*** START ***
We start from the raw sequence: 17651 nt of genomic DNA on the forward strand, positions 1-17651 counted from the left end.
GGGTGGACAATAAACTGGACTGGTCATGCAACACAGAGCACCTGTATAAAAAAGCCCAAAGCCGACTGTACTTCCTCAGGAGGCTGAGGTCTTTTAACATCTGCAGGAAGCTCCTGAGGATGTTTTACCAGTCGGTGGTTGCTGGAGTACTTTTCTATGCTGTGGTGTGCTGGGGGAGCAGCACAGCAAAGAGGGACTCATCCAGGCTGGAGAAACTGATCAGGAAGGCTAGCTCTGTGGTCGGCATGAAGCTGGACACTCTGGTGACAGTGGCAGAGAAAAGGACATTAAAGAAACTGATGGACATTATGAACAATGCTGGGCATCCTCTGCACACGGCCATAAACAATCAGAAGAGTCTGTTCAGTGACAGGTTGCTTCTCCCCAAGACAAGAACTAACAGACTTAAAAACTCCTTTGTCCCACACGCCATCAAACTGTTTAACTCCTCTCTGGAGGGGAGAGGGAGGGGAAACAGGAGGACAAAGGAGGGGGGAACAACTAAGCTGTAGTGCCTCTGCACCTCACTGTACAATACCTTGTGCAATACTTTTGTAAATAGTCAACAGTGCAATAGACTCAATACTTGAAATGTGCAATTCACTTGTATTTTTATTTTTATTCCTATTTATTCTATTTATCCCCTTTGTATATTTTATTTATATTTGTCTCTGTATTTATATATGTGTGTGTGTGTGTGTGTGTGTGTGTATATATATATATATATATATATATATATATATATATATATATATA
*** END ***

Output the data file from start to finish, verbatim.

We start from the raw sequence: 17651 nt of genomic DNA on the forward strand, positions 1-17651 counted from the left end.
GGGTGGACAATAAACTGGACTGGTCATGCAACACAGAGCACCTGTATAAAAAAGCCCAAAGCCGACTGTACTTCCTCAGGAGGCTGAGGTCTTTTAACATCTGCAGGAAGCTCCTGAGGATGTTTTACCAGTCGGTGGTTGCTGGAGTACTTTTCTATGCTGTGGTGTGCTGGGGGAGCAGCACAGCAAAGAGGGACTCATCCAGGCTGGAGAAACTGATCAGGAAGGCTAGCTCTGTGGTCGGCATGAAGCTGGACACTCTGGTGACAGTGGCAGAGAAAAGGACATTAAAGAAACTGATGGACATTATGAACAATGCTGGGCATCCTCTGCACACGGCCATAAACAATCAGAAGAGTCTGTTCAGTGACAGGTTGCTTCTCCCCAAGACAAGAACTAACAGACTTAAAAACTCCTTTGTCCCACACGCCATCAAACTGTTTAACTCCTCTCTGGAGGGGAGAGGGAGGGGAAACAGGAGGACAAAGGAGGGGGGAACAACTAAGCTGTAGTGCCTCTGCACCTCACTGTACAATACCTTGTGCAATACTTTTGTAAATAGTCAACAGTGCAATAGACTCAATACTTGAAATGTGCAATTCACTTGTATTTTTATTTTTATTCCTATTTATTCTATTTATCCCCTTTGTATATTTTATTTATATTTGTCTCTGTATTTATATATGTGTGTGTGTGTGTGTGTGTGTGTGTATATATATATATATATATATATATATATATATATATATATATATA